Beyond the established effects of subthalamic nucleus deep brain stimulation (STN-DBS) in reducing motor symptoms in Parkinson’s disease, recent evidence has highlighted the effect on non-motor symptoms. However, the impact of STN-DBS on disseminated networks remains unclear. This study aimed to perform a quantitative evaluation of network-specific modulation induced by STN-DBS using Leading Eigenvector Dynamics Analysis (LEiDA). We calculated the occupancy of resting-state networks (RSNs) in functional MRI data from 10 patients with Parkinson’s disease implanted with STN-DBS and statistically compared between ON and OFF conditions. STN-DBS was found to specifically modulate the occupancy of networks overlapping with limbic RSNs. STN-DBS significantly increased the occupancy of an orbitofrontal limbic subsystem with respect to both DBS OFF (p = 0.0057) and 49 age-matched healthy controls (p = 0.0033). Occupancy of a diffuse limbic RSN was increased with STN-DBS OFF when compared with healthy controls (p = 0.021), but not when STN-DBS was ON, which indicates rebalancing of this network. These results highlight the modulatory effect of STN-DBS on components of the limbic system, particularly within the orbitofrontal cortex, a structure associated with reward processing. These results reinforce the value of quantitative biomarkers of RSN activity in evaluating the disseminated impact of brain stimulation techniques and the personalization of therapeutic strategies.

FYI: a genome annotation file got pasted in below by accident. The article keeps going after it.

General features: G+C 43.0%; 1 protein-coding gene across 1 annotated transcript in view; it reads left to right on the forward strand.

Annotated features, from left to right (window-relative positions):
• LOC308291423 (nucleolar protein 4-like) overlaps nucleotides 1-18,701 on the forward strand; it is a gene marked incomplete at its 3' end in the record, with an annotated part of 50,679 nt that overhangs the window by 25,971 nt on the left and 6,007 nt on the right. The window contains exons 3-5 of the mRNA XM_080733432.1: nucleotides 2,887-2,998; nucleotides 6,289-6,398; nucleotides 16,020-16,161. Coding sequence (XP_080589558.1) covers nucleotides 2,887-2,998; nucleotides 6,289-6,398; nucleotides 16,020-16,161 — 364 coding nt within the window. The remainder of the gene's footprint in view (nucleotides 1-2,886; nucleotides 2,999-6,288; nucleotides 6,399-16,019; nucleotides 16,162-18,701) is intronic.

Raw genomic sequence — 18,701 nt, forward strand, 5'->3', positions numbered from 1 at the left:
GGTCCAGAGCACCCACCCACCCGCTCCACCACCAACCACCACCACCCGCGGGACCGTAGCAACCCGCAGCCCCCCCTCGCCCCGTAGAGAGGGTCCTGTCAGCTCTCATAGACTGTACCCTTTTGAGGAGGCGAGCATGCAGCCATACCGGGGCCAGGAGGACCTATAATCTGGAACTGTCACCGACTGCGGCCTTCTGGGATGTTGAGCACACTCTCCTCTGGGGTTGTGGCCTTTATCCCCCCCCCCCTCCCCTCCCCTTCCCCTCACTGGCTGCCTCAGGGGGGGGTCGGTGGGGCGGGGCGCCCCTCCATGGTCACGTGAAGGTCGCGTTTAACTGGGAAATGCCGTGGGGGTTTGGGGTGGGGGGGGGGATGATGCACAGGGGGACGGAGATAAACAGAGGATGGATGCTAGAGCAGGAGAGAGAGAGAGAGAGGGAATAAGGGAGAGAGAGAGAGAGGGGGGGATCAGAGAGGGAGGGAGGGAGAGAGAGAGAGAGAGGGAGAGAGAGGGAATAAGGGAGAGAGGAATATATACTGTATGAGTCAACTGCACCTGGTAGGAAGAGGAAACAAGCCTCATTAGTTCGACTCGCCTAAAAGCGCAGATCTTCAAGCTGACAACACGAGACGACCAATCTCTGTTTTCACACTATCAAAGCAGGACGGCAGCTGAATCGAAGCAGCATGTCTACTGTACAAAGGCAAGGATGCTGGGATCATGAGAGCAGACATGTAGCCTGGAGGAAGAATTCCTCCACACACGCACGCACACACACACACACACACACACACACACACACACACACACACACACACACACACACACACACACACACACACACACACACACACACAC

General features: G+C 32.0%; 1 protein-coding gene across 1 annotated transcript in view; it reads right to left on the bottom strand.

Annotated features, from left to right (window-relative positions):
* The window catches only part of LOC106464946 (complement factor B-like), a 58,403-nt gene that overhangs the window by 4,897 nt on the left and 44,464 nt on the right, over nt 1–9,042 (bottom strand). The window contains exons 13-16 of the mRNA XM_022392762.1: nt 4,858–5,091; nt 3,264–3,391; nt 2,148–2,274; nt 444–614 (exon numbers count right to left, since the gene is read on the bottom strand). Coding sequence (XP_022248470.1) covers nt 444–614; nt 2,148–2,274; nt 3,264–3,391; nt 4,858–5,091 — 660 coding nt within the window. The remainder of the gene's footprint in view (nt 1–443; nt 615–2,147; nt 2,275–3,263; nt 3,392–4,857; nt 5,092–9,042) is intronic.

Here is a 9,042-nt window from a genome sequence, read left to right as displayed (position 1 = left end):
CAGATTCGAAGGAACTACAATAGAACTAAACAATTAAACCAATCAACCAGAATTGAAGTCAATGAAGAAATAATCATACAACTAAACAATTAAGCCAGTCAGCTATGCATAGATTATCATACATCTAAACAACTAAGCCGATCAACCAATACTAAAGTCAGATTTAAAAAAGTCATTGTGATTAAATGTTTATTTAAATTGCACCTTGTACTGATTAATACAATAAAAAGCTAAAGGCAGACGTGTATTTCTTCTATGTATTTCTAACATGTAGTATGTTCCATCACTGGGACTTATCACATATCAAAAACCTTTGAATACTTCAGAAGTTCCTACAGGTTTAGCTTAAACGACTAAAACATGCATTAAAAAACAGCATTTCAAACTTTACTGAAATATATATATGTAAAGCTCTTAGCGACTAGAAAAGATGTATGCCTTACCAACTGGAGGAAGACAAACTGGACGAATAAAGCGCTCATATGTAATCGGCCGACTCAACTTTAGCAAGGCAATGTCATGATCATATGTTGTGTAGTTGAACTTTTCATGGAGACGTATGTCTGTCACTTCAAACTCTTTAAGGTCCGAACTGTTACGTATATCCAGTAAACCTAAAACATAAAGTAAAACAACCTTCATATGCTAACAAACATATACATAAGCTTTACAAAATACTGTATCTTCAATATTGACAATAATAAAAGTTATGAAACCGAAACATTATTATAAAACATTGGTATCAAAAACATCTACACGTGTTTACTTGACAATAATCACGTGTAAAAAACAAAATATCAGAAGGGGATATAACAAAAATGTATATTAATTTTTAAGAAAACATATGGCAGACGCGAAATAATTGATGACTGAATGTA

This article addresses a burning question regarding stimulation strategies to rebalance brain network dynamics. Using a rare fMRI dataset of Parkinson’s disease patients implanted with deep brain stimulation, we report evidence of network-specific modulatory effects in the dynamics of resting-state networks. In summary, we found that Leading Eigenvector Dynamics Analysis (LEiDA) successfully identified all seven reference resting-state networks in participants with subthalamic deep brain stimulation (STN-DBS). In particular, STN-DBS increases resting-state orbitofrontal cortex activity. STN-DBS also normalizes wider resting-state limbic network activity, and this correlated with depressive symptoms in pre- and post-operative assessments. The work is limited by a low number of participants, and the retrospective nature of this work, but provides evidence that STN-DBS modulates limbic network occupancy in real time.

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Competing Interests: The authors have declared that no competing interests exist.

Handling Editor: Alex Fornito

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